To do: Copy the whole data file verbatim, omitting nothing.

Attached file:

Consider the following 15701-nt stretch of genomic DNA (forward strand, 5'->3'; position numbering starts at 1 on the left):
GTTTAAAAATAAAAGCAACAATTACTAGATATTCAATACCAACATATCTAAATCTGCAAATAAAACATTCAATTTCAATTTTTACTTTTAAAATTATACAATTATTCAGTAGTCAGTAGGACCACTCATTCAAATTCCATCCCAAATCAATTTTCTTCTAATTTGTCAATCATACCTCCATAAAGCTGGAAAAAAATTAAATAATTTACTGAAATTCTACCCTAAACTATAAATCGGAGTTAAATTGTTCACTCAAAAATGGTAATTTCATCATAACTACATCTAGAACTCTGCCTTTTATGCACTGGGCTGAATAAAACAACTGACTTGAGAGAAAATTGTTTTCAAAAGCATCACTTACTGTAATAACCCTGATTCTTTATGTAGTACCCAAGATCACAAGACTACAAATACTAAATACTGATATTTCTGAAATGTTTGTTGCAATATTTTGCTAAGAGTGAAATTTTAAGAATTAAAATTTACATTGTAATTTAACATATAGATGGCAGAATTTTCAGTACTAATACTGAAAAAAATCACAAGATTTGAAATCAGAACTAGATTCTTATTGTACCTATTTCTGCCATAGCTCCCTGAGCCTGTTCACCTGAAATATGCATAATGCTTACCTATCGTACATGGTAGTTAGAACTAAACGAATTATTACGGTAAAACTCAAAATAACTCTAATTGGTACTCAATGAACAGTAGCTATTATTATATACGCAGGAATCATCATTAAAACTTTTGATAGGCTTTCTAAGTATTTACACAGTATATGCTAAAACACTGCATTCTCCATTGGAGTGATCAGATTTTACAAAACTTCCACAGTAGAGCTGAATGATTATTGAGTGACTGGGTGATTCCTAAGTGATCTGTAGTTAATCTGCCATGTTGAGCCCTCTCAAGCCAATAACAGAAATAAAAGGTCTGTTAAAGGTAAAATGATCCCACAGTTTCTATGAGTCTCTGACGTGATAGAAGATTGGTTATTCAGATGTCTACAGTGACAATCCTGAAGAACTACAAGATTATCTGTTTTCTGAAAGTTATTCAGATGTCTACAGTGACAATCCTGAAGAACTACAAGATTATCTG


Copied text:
Consider the following 15701-nt stretch of genomic DNA (forward strand, 5'->3'; position numbering starts at 1 on the left):
GTTTAAAAATAAAAGCAACAATTACTAGATATTCAATACCAACATATCTAAATCTGCAAATAAAACATTCAATTTCAATTTTTACTTTTAAAATTATACAATTATTCAGTAGTCAGTAGGACCACTCATTCAAATTCCATCCCAAATCAATTTTCTTCTAATTTGTCAATCATACCTCCATAAAGCTGGAAAAAAATTAAATAATTTACTGAAATTCTACCCTAAACTATAAATCGGAGTTAAATTGTTCACTCAAAAATGGTAATTTCATCATAACTACATCTAGAACTCTGCCTTTTATGCACTGGGCTGAATAAAACAACTGACTTGAGAGAAAATTGTTTTCAAAAGCATCACTTACTGTAATAACCCTGATTCTTTATGTAGTACCCAAGATCACAAGACTACAAATACTAAATACTGATATTTCTGAAATGTTTGTTGCAATATTTTGCTAAGAGTGAAATTTTAAGAATTAAAATTTACATTGTAATTTAACATATAGATGGCAGAATTTTCAGTACTAATACTGAAAAAAATCACAAGATTTGAAATCAGAACTAGATTCTTATTGTACCTATTTCTGCCATAGCTCCCTGAGCCTGTTCACCTGAAATATGCATAATGCTTACCTATCGTACATGGTAGTTAGAACTAAACGAATTATTACGGTAAAACTCAAAATAACTCTAATTGGTACTCAATGAACAGTAGCTATTATTATATACGCAGGAATCATCATTAAAACTTTTGATAGGCTTTCTAAGTATTTACACAGTATATGCTAAAACACTGCATTCTCCATTGGAGTGATCAGATTTTACAAAACTTCCACAGTAGAGCTGAATGATTATTGAGTGACTGGGTGATTCCTAAGTGATCTGTAGTTAATCTGCCATGTTGAGCCCTCTCAAGCCAATAACAGAAATAAAAGGTCTGTTAAAGGTAAAATGATCCCACAGTTTCTATGAGTCTCTGACGTGATAGAAGATTGGTTATTCAGATGTCTACAGTGACAATCCTGAAGAACTACAAGATTATCTGTTTTCTGAAAGTTATTCAGATGTCTACAGTGACAATCCTGAAGAACTACAAGATTATCTG